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Frequently Asked Questions

Processing
How do I know I will get my own fleece back?
What is the turn around time?
Why not schedule colors and turn around times?
What is your minimum?
What is your washing or scouring method?
What about the dander or lice in my fleece?
Can you process alpaca, camel and exotics?

Preparation
How do I “skirt” my fleece?
What about the stickers in my fleece?

Products
How large are your batts?
Tell me about your felts and pricing for them.
What is your “spiral blend”?

Shipping, Payment etc.
How is my order returned?
How does shipping work?
When do I pay for processing?
What methods of payment do you accept?
What are your shop hours?
Do you give tours of the processing shop?

How do I know I will get my own fleece back?
I am well aware that this is a big concern for many people. My background (my past life) was warehouse management and production scheduling. Even though I now have a small shop with only a few employees, I am diligent and strict with keeping each fleece labeled and separate. Every incoming order has a work order written up for each fleece or batch. This paper work has all information for the fiber and of the owner and it stays with the fleece thru the entire process.  When I have two fleeces exactly alike in the shop at the same time I keep them completely apart so as not to mix them up. It would be much easier for us to run one white Merino right behind another to save time, cleaning and adjustments. But we never do this because it would be too easy to get them mixed up during processing.  With each of these procedures practiced and in place, I can assure you that you will always have your own fiber returned to you.

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What is the turn around time?
We go by color, so if I receive your white fleece while I am still on whites, you may get your fiber back in just a month. However, I generally have had at least a 4-month backlog for a few years now. You can check my "Special Notes" for current updates. I can never give an exact date as to when yours will be finished because every fleece is different. I also have older, used industrial machines that sometimes go down for unpredicted repairs. In the color cycle, we are doing whites for at least 2 months and then move to tans, grays, taupes, etc. all the way up to blacks and then back down the colors into whites again. This avoids any color contamination.

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Why not schedule colors and turn around times?
This would be impossible to do because less than half of the folks who call, e-mail or fax me stating they will ship their fleece “next week” or “tomorrow” do so.  This is understandable. Things come up in our lives and priorities change. I also have many folks who simply ship their fiber to me with no prior notice. This is fine because they include basic instructions for me in the box.  So knowing what will actually be here physically next month or next week is impossible for me to know.  Certainly if a customer has a deadline for a craft show or fiber arts entry, we will do whatever we can to get those orders turned around in time.  But I can never give an exact day and time for completion. There are too many variables. 

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What is your minimum?
In general, I prefer at least 4 lbs. of raw or 3 lbs. of clean fiber for a run.  But we can do smaller quantities with some stipulations. First, there is a $25 minimum charge per batch or fleece. Second, these tiny orders usually take longer to get through the shop. In washing, I usually have two bagged 3 to 5 lb. grease weight orders in the washer. This is so that they will spin out balanced. A 1 lb. bag of fleece won’t balance with the average 4 lb. bag so I have to wait until I have another small order or several small orders to have a balanced spin cycle. Third, with my large commercial card, the start of a roving and the end of a roving are where most of the adjustments and attention are required. The small orders loose the “perfecting” stage because they are in and out of the card rollers before we can even find precise adjustments. To eliminate this we have to run another similar order right before or right after the small order so as to keep the web, or roving, continuous. You can either provide me with the like fleece to run close to the small order or I will have one here to use. For example, if you give me 2 lbs. of grey Romney wool, I will need to run a like grey Romney fleece immediately before or immediately after your order. The only negative thing here is that your roving may have a few fibers (contamination) of the other fleece’s roving in it. This needs to be acceptable for you.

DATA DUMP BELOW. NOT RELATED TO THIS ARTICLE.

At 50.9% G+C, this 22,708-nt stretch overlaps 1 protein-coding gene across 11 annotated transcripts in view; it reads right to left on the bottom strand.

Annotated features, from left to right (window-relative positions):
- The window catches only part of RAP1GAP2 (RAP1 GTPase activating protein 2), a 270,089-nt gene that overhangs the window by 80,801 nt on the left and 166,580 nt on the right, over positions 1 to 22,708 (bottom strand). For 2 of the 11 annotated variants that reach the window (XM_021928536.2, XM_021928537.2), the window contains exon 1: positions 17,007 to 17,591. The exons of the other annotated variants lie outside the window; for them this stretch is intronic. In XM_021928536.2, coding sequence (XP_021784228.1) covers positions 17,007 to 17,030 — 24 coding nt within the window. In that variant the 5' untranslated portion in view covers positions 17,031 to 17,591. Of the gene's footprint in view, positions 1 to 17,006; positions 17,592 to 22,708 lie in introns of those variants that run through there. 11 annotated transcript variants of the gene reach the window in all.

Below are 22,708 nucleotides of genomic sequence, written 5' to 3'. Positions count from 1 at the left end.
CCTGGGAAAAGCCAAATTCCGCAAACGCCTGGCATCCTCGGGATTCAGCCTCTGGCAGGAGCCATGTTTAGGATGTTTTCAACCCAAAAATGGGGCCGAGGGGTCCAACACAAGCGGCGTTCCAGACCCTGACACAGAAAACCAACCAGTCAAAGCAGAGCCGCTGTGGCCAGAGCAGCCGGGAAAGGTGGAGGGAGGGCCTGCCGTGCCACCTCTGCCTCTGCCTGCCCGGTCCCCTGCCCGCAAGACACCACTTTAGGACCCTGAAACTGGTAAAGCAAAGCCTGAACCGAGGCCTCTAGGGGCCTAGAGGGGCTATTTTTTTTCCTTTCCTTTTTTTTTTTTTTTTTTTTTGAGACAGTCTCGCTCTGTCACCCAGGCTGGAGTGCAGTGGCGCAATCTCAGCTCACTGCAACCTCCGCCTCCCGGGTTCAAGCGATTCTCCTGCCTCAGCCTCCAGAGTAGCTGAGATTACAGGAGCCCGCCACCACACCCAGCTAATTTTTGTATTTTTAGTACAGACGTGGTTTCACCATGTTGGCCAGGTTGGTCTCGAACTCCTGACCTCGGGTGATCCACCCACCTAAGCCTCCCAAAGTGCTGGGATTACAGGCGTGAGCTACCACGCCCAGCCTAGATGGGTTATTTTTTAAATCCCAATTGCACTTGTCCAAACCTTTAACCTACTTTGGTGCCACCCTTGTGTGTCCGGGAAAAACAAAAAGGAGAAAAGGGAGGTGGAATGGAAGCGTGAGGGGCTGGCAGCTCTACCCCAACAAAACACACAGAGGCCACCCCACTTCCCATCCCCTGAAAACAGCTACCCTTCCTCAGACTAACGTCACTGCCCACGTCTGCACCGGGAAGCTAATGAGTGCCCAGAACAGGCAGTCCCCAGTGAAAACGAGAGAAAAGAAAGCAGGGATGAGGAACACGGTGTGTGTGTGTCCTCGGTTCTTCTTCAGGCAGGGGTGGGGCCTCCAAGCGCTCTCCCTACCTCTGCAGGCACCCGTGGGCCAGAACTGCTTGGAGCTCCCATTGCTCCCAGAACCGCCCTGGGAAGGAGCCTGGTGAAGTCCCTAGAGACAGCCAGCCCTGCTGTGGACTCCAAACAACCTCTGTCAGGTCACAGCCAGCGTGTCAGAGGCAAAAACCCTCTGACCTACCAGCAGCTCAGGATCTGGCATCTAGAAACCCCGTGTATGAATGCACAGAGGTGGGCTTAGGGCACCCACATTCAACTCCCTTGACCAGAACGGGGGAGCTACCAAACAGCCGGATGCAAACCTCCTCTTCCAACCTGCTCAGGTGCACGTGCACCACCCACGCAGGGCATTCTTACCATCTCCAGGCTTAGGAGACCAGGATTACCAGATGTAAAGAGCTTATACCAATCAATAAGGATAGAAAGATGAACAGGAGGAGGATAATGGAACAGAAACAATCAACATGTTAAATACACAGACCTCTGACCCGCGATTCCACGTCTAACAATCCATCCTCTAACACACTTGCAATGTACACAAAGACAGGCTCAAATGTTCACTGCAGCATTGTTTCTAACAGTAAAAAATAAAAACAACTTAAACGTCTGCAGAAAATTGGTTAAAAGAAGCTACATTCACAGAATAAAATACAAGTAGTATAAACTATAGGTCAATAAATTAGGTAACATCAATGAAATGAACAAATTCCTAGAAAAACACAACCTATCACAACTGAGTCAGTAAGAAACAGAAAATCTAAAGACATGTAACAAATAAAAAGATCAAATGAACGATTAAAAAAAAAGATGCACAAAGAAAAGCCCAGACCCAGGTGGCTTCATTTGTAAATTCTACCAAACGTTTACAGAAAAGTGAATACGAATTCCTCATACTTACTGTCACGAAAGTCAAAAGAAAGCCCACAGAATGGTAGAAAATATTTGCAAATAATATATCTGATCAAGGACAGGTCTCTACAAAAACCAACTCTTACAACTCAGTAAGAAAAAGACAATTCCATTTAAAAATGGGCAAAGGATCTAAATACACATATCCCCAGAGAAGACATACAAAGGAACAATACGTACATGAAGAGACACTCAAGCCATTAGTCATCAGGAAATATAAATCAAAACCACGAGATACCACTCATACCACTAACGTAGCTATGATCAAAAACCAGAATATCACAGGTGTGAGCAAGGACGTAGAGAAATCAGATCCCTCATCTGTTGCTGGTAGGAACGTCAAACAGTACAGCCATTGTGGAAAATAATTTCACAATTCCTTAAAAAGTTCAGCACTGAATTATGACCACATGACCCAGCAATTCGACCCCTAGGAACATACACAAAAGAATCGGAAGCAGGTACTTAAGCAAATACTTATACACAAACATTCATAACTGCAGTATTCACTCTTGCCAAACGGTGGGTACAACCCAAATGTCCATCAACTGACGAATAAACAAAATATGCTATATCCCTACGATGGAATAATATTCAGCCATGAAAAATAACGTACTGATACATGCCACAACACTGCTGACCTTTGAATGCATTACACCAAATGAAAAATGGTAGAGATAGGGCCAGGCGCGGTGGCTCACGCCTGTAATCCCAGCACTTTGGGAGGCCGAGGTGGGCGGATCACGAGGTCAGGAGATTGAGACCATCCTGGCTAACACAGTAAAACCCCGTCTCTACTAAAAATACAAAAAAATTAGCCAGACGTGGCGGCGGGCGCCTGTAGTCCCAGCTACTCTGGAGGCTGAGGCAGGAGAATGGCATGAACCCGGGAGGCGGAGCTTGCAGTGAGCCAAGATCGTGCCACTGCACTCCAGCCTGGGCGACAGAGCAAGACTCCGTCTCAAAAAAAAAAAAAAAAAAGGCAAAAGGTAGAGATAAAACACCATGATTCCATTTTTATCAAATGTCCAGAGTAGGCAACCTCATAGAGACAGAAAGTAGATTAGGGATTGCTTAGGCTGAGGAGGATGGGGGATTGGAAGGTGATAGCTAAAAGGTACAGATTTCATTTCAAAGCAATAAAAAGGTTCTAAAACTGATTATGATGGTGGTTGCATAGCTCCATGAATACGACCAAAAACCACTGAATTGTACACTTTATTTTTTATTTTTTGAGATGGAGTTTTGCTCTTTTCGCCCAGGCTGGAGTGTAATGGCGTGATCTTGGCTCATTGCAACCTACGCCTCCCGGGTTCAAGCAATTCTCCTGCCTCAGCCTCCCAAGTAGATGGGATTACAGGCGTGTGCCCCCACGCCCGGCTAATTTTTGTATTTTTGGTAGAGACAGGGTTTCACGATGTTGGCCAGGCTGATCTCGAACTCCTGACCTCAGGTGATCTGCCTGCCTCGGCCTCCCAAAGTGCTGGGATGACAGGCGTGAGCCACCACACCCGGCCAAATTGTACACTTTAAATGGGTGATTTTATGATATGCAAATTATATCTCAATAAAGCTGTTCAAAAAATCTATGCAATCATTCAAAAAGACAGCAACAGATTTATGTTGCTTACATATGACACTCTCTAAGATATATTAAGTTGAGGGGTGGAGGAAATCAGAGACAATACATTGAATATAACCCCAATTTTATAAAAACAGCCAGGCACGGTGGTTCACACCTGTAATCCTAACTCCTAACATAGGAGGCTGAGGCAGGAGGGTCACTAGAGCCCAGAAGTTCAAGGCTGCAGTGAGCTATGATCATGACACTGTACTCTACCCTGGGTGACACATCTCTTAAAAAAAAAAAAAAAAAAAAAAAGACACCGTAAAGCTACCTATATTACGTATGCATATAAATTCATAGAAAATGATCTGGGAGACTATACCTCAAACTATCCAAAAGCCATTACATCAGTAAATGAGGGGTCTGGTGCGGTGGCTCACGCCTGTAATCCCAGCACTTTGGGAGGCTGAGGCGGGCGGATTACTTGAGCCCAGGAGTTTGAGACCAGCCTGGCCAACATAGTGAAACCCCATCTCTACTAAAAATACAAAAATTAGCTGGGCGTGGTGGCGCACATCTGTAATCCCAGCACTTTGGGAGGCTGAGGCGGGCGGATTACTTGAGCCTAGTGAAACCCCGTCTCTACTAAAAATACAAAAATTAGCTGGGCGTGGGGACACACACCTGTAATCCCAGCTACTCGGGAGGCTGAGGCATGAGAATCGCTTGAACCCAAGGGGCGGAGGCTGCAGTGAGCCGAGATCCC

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What is your washing or scouring method?
I have typical home-use washing machines and use them for only soaking and spinning out. My hot water heaters are set at a much higher temperature than your home water heater. We generally do 3 washes and 2 rinses or what ever the fiber requires.  For “prewashed” incoming orders, I reserve the right to rewash and bill accordingly for any further scouring your fleece may require. I have found that about 75% of the “already washed” fibers will still need more cleaning in order to remove the dirt or lanolin and card properly.  We use primarily natural or citrus based soaps for scouring. I use no harsh chemicals or carbonization.

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What about the dander or lice in my fleece?
Lice are sometimes seen in llama, mohair and alpaca. Dander or skin flakes similar to dandruff is occasionally seen in mohair goats and in the dual coat wool breeds like Shetland, Icelandic, and Karakul sheep. The good news about lice is they die when they loose their host so we are only seeing the dead nits (or eggs) on the fibers strands. The animal may have had lice at one time, then was wormed or deloused, but the nits are still in the fibers, just dead. Skin flakes or dander can be hereditary or due to a lack of zinc or minerals in the diet. Most common in the dual coat sheep is skin flakes in the fleece from natural molting or shedding that occurs when the spring weather warms. Often called rooing, this is a normal process where the sheep shed their undercoat. In the past these sheep breeds were sometimes plucked by hand but currently most shepherds shear the fiber hoping to catch the time and weather before rooing occurs. This dander, skin flakes and lice nits can cause problems in my card and at the pin drafting machine. These items do not wash out at scouring so remain in the fiber through the processing. They act like sticky little pieces of gum and adhere to the card combs and the exit rollers on both machines. Then the fibers stick to these exit rollers also which then causes wrapping. So where the exit rollers should be extracting a nicely combed and formed roving, it is actually un-combing the fibers and wrapping them around the rollers. Not all lice or skin flakes create this problem but it occurs in at least half of the cases, with some worse than others. If we run into this problem the fleece will be processed at the higher priced carding rate and then usually cannot be pin drafted. So the order would be returned as loose roving only in a box or bag. It is always harder to see lice or dander in the white fleeces. These contaminants are much more obvious and visible in the colored fibers.